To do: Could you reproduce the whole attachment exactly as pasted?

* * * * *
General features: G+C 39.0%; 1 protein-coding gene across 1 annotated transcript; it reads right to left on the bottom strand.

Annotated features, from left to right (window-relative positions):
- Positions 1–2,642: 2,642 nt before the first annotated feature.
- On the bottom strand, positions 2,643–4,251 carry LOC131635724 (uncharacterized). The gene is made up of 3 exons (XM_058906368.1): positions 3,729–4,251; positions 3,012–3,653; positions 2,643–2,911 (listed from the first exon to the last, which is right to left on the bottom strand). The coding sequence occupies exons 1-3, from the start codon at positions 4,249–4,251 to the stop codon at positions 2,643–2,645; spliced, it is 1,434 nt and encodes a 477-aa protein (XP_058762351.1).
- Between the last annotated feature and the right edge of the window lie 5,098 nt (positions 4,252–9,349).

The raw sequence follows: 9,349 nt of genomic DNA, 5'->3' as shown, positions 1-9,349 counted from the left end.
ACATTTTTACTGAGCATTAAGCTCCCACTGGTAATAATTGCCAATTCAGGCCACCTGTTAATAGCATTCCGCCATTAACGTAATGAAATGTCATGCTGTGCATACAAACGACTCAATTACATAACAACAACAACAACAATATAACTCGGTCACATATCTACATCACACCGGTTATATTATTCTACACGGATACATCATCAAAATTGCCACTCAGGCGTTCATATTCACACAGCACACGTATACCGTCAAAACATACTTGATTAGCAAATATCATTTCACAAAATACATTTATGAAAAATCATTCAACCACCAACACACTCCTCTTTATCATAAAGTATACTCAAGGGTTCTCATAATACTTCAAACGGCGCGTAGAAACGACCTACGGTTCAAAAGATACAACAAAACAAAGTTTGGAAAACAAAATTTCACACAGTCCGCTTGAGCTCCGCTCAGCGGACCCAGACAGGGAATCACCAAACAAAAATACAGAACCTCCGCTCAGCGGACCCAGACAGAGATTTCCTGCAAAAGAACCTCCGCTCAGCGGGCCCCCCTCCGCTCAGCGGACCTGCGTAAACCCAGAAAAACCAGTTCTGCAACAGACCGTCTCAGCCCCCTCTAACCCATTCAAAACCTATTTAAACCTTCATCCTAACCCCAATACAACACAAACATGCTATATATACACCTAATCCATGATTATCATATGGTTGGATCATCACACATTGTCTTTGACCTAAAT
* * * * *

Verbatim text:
General features: G+C 39.0%; 1 protein-coding gene across 1 annotated transcript; it reads right to left on the bottom strand.

Annotated features, from left to right (window-relative positions):
- Positions 1–2,642: 2,642 nt before the first annotated feature.
- On the bottom strand, positions 2,643–4,251 carry LOC131635724 (uncharacterized). The gene is made up of 3 exons (XM_058906368.1): positions 3,729–4,251; positions 3,012–3,653; positions 2,643–2,911 (listed from the first exon to the last, which is right to left on the bottom strand). The coding sequence occupies exons 1-3, from the start codon at positions 4,249–4,251 to the stop codon at positions 2,643–2,645; spliced, it is 1,434 nt and encodes a 477-aa protein (XP_058762351.1).
- Between the last annotated feature and the right edge of the window lie 5,098 nt (positions 4,252–9,349).

The raw sequence follows: 9,349 nt of genomic DNA, 5'->3' as shown, positions 1-9,349 counted from the left end.
ACATTTTTACTGAGCATTAAGCTCCCACTGGTAATAATTGCCAATTCAGGCCACCTGTTAATAGCATTCCGCCATTAACGTAATGAAATGTCATGCTGTGCATACAAACGACTCAATTACATAACAACAACAACAACAATATAACTCGGTCACATATCTACATCACACCGGTTATATTATTCTACACGGATACATCATCAAAATTGCCACTCAGGCGTTCATATTCACACAGCACACGTATACCGTCAAAACATACTTGATTAGCAAATATCATTTCACAAAATACATTTATGAAAAATCATTCAACCACCAACACACTCCTCTTTATCATAAAGTATACTCAAGGGTTCTCATAATACTTCAAACGGCGCGTAGAAACGACCTACGGTTCAAAAGATACAACAAAACAAAGTTTGGAAAACAAAATTTCACACAGTCCGCTTGAGCTCCGCTCAGCGGACCCAGACAGGGAATCACCAAACAAAAATACAGAACCTCCGCTCAGCGGACCCAGACAGAGATTTCCTGCAAAAGAACCTCCGCTCAGCGGGCCCCCCTCCGCTCAGCGGACCTGCGTAAACCCAGAAAAACCAGTTCTGCAACAGACCGTCTCAGCCCCCTCTAACCCATTCAAAACCTATTTAAACCTTCATCCTAACCCCAATACAACACAAACATGCTATATATACACCTAATCCATGATTATCATATGGTTGGATCATCACACATTGTCTTTGACCTAAAT